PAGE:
As we purge the planet of suitable habitat for this species, remaining animals are forced to live in increasingly smaller and smaller areas. Never being one to sit back and rely on ‘someone else’ taking the lead I decided it was time to do my part to help reverse the downward trend of this species.
The S.O.S. (Save Our Sungazers) Campaign began with several objectives, all linked with each other and all designed to help promote the long term survival of the Sungazer Lizard in both captivity and in the wild.
- Firstly, I believe that education is key, only through increasing awareness of the plight of the Sungazer Lizard can we hope to conserve it for future generations. Education is needed not only at an International level but importantly at a local ‘on the ground’ level.
- Identify the main stimuli to breeding this species in captivity on a regular basis.
- Communication and Coordination – communication and coordination between individuals working with this species either directly or indirectly. This can be difficult as each different individual, organisation and local government has its own objectives and requirements.
- Protect and Manage prime Sungazer habitat and create viable, genetic diverse sustainable populations.
So how do I plan on achieving these objectives? Well the fact that you are reading this web site suggests that I am already increasing, even just a little, awareness of this species. Gaining support from fellow reptile enthusiasts is relatively easy. Gaining support and sympathy from non reptile people can be more difficult. At the 2010 European Studbook Conference in Rotterdam, the Netherlands, I launched the S.O.S. Campaign with the aim of taking the fight to save this species ‘on the road’. Since 2010 I have given several presentations at various Universities, Clubs and public gatherings – including the Glasgow Science Centre. Here is a picture of my booth.
In regards to captive breeding efforts I firmly believe that we have reached a ‘cross roads’. Either we identify the key stimuli to breeding or we decide to stop keeping this species in captivity. Unlike many other endangered species, captive breeding success has been rare and certainly not with any regularity. Through my own research, I believe that the two key factors to successful and consistent captive breeding are firstly to provide the animals with environmental indicators and conditions that mimic natural / wild conditions. To achieve this I have purchased over a dozen environmental data loggers that record both temperatures and humidity over a 12 month period. Once available, this information will be freely available via this web site. The second key to breeding this species is, I believe, to recreate the communal living of wild Sungazers. Only through this competition and interaction between individuals of both sexes can we create the ‘need’ to breed. Not only this but the more animals you have, statistically, the greater chance there is for successful breeding!!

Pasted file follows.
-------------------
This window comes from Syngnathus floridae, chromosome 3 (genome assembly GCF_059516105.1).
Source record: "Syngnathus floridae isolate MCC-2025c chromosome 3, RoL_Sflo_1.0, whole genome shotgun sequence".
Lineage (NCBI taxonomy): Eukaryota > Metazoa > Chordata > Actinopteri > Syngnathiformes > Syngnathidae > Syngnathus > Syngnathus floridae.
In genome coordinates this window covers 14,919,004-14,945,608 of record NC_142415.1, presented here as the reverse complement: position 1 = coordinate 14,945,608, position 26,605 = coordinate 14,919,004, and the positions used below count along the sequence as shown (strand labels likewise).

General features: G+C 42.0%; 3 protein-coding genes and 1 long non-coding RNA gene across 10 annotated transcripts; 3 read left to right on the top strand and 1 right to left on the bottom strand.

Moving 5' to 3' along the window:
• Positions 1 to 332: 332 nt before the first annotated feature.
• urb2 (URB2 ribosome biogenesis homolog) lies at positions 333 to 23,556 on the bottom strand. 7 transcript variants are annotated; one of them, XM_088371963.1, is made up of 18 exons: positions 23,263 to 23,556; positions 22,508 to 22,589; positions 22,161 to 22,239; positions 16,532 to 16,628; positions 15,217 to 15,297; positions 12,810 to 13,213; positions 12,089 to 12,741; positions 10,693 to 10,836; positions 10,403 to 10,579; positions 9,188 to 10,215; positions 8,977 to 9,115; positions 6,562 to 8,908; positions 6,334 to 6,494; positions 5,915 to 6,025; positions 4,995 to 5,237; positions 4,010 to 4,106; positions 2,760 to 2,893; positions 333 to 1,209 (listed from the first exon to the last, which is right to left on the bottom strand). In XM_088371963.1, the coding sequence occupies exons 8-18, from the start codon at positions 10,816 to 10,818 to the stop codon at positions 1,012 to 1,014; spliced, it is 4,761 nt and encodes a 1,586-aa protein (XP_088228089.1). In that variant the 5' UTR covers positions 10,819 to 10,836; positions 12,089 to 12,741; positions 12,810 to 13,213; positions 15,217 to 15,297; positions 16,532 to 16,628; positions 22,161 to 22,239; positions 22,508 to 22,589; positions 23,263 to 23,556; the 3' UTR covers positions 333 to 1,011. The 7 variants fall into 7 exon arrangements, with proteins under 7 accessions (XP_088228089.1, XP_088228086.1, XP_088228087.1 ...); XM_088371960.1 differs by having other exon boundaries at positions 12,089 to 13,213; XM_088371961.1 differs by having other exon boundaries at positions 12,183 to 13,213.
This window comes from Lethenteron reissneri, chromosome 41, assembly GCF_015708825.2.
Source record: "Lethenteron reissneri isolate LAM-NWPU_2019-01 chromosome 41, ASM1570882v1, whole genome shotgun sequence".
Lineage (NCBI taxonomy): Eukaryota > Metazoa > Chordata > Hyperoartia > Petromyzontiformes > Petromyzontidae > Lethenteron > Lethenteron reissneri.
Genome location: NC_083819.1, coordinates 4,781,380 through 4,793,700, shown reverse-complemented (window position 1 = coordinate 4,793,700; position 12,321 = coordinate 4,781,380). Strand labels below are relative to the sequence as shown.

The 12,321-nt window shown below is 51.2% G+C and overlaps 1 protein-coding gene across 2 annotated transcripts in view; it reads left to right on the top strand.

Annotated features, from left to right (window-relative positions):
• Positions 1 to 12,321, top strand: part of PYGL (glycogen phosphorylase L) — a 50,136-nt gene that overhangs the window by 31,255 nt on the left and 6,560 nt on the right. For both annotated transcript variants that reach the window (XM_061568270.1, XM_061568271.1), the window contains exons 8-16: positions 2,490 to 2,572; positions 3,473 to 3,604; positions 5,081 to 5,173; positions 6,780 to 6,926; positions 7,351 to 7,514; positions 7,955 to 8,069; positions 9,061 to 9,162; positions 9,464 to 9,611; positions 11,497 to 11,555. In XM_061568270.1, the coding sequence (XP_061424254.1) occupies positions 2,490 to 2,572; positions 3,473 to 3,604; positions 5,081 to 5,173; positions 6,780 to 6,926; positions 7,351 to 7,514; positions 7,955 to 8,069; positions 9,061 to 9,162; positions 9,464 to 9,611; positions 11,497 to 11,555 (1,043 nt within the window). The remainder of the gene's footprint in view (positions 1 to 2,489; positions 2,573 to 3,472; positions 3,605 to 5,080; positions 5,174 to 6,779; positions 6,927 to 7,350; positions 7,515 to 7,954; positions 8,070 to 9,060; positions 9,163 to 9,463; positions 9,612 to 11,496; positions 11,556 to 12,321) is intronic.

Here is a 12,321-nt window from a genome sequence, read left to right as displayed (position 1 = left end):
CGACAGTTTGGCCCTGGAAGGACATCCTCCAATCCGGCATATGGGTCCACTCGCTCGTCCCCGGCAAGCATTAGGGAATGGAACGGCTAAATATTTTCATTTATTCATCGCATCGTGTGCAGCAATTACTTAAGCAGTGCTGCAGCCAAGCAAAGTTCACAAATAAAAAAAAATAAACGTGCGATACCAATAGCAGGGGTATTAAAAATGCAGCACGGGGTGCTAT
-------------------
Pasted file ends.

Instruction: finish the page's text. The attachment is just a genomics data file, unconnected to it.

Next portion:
Communication and Coordination through a centralised organisation such as the European Studbook Foundation or other means must be encouraged. There are many organisations and individuals working directly or indirectly with this species but there is no central or common goal.
Work is currently underway to identify factors which influence Sungazers in the wild. I hope to report on the findings of this study within the next few months.
The S.O.S. Campaign is a not for profit initiative and any money collected will go directly towards achieving the ambitious, yet achievable, goals as set out above. Being classed as Vulnerable on the IUCN List of Threatened Species is bad enough but when you consider that this was last updated over 15 years ago, the situation could be far worse.